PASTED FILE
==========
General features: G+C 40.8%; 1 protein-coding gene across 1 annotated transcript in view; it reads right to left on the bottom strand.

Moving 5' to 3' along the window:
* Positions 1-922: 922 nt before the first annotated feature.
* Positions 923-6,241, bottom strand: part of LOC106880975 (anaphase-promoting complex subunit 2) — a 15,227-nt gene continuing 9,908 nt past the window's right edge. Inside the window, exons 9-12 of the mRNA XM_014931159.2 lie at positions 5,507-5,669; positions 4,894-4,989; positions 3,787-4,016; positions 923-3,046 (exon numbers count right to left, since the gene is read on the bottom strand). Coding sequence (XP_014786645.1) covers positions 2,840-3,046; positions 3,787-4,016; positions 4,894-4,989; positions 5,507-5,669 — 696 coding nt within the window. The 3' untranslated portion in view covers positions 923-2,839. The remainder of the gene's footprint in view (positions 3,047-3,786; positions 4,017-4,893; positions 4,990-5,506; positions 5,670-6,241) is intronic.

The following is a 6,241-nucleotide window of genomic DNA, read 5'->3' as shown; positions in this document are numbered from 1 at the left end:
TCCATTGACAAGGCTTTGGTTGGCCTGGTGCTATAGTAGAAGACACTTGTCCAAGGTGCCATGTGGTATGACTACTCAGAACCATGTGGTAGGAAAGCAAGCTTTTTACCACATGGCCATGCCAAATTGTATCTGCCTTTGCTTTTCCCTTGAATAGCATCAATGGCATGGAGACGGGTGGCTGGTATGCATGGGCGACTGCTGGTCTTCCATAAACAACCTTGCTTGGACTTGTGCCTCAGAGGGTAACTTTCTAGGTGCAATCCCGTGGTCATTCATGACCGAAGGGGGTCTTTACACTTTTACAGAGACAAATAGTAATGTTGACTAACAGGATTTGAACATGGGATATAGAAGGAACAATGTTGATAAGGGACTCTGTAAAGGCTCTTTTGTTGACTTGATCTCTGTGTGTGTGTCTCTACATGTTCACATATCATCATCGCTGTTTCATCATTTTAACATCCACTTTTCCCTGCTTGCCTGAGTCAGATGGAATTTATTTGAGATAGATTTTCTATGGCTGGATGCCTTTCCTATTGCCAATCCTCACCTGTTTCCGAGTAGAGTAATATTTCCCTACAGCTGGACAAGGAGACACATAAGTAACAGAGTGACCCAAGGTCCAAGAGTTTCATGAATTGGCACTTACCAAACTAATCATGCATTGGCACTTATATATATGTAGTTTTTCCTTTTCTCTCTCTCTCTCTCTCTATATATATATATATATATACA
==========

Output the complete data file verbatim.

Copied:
General features: G+C 40.8%; 1 protein-coding gene across 1 annotated transcript in view; it reads right to left on the bottom strand.

Moving 5' to 3' along the window:
* Positions 1-922: 922 nt before the first annotated feature.
* Positions 923-6,241, bottom strand: part of LOC106880975 (anaphase-promoting complex subunit 2) — a 15,227-nt gene continuing 9,908 nt past the window's right edge. Inside the window, exons 9-12 of the mRNA XM_014931159.2 lie at positions 5,507-5,669; positions 4,894-4,989; positions 3,787-4,016; positions 923-3,046 (exon numbers count right to left, since the gene is read on the bottom strand). Coding sequence (XP_014786645.1) covers positions 2,840-3,046; positions 3,787-4,016; positions 4,894-4,989; positions 5,507-5,669 — 696 coding nt within the window. The 3' untranslated portion in view covers positions 923-2,839. The remainder of the gene's footprint in view (positions 3,047-3,786; positions 4,017-4,893; positions 4,990-5,506; positions 5,670-6,241) is intronic.

The following is a 6,241-nucleotide window of genomic DNA, read 5'->3' as shown; positions in this document are numbered from 1 at the left end:
TCCATTGACAAGGCTTTGGTTGGCCTGGTGCTATAGTAGAAGACACTTGTCCAAGGTGCCATGTGGTATGACTACTCAGAACCATGTGGTAGGAAAGCAAGCTTTTTACCACATGGCCATGCCAAATTGTATCTGCCTTTGCTTTTCCCTTGAATAGCATCAATGGCATGGAGACGGGTGGCTGGTATGCATGGGCGACTGCTGGTCTTCCATAAACAACCTTGCTTGGACTTGTGCCTCAGAGGGTAACTTTCTAGGTGCAATCCCGTGGTCATTCATGACCGAAGGGGGTCTTTACACTTTTACAGAGACAAATAGTAATGTTGACTAACAGGATTTGAACATGGGATATAGAAGGAACAATGTTGATAAGGGACTCTGTAAAGGCTCTTTTGTTGACTTGATCTCTGTGTGTGTGTCTCTACATGTTCACATATCATCATCGCTGTTTCATCATTTTAACATCCACTTTTCCCTGCTTGCCTGAGTCAGATGGAATTTATTTGAGATAGATTTTCTATGGCTGGATGCCTTTCCTATTGCCAATCCTCACCTGTTTCCGAGTAGAGTAATATTTCCCTACAGCTGGACAAGGAGACACATAAGTAACAGAGTGACCCAAGGTCCAAGAGTTTCATGAATTGGCACTTACCAAACTAATCATGCATTGGCACTTATATATATGTAGTTTTTCCTTTTCTCTCTCTCTCTCTCTCTATATATATATATATATATACA